Handling of Missing Data

If >40% of the missing data in the data set occur, multiple imputation by the chained equations method in R will be used [59,60]. Overall, 5 independent copies of the data will be analyzed. The estimates of the variables will be pooled according to Rubin rules. The pooled analysis will be presented. A complete case analysis will be performed as sensitivity analyses [60]. If >40% of the data are missing, we will use the observed data and report the extent of the missing data [59].

Ethics Approval

The Medical Ethics Review Committee (METC) of the Amsterdam UMC (location AMC), Amsterdam, the Netherlands, approved the study. The METC reviewed the study protocol and concluded that the Medical Research Involving Human Subject Act did not apply to this study (reference number METC: W19_497#20.015). Written informed consent will be obtained from all the participants.

The first participant in this study was enrolled in April 2019 at the Amsterdam UMC, AMC. The follow-up period of the last participant ended in May 2022. The study was funded by an unrestricted grant of the University hospital in 2018. We aim to publish the results at the end of 2023.

Principal Findings

Currently, FCC is becoming more widespread in hospital environments [25]. However, there is still a lack of rigorous evidence regarding the effects of FCC interventions and programs [19]. This multicenter cohort study allows us to evaluate the effect and process of an evidence-based multicomponent FIP in comparison with the usual postoperative care in patients undergoing oncological gastrointestinal surgery. We hypothesize that the number of unplanned readmissions and complications could be reduced by the FIP without increasing caregiver burden.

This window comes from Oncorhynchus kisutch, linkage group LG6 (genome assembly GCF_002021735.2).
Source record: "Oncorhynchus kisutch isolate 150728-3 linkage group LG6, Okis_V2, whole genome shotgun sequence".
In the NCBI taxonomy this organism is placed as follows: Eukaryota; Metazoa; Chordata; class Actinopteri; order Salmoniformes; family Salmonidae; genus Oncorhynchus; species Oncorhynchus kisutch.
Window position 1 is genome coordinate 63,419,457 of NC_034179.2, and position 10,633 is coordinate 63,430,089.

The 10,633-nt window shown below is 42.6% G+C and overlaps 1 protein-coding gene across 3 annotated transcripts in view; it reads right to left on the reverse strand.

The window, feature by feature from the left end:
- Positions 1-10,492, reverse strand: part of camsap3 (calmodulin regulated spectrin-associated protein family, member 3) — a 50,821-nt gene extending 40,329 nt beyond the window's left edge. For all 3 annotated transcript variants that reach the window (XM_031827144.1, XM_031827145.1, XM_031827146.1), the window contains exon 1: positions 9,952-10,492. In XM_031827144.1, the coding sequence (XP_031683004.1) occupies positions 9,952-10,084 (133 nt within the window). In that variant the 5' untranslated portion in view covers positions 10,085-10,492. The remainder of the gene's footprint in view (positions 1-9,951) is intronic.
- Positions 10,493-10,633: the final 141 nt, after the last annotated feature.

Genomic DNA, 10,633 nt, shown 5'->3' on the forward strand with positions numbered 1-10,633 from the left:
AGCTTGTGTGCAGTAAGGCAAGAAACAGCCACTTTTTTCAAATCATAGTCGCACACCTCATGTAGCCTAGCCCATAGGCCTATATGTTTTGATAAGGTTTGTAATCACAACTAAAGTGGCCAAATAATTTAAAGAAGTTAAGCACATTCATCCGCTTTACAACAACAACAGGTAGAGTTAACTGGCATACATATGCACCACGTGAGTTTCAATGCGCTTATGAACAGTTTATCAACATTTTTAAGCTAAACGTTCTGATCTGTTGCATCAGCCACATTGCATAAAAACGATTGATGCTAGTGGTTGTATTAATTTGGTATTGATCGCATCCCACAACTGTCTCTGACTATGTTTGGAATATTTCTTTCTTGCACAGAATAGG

Before we planned this substantial evaluation of the FIP, we followed a stepwise approach guided by the Medical Research Council framework, as the FIP can be considered a complex intervention [61]. The development phase of the FIP began in 2015. First, we developed an evidence-based and theoretically grounded program [26]. This phase was followed by testing program feasibility in a pilot study, which gave us input about the required sample size [16]. In addition, we evaluated the experiences of family caregivers who participated in the FIP in a qualitative study [27]. The results of the second phase were used to develop the intervention study in which we aimed to assess the effectiveness of the FIP. We initiated a randomized controlled trial (RCT; Dutch Trial Register: NL66712.018.18). However, after consenting, many patients and families mentioned a strong preference and withdrew from both groups directly after randomization, stating in their reasoning that they either be involved as participating family caregiver or not. Continuing the trial would have probably led to high dropout rates and, therefore, decreased the generalizability of results to clinical practice [62].

To deal with the strong preferences of patients and their families, we considered changing the design to a patient preference trial. These trials have been introduced to give patients the opportunity to participate in the study arm they prefer [63,64] and have the main advantage of a lower risk of bias, especially in subjective outcome measures, and a decrease in dropout rates [64]. A consequence of choosing this study design is that it requires a very large sample size when a considerable number of patients have a preference for one particular study arm [64] and that it still needs a group of patients (and families) without preferences who want to be randomized, which appeared not to be the case in our study. Therefore, the best available option was to change the design to a patient preference observational cohort study, which is considered a valuable alternative when an RCT does not meet patients’ preferences [65].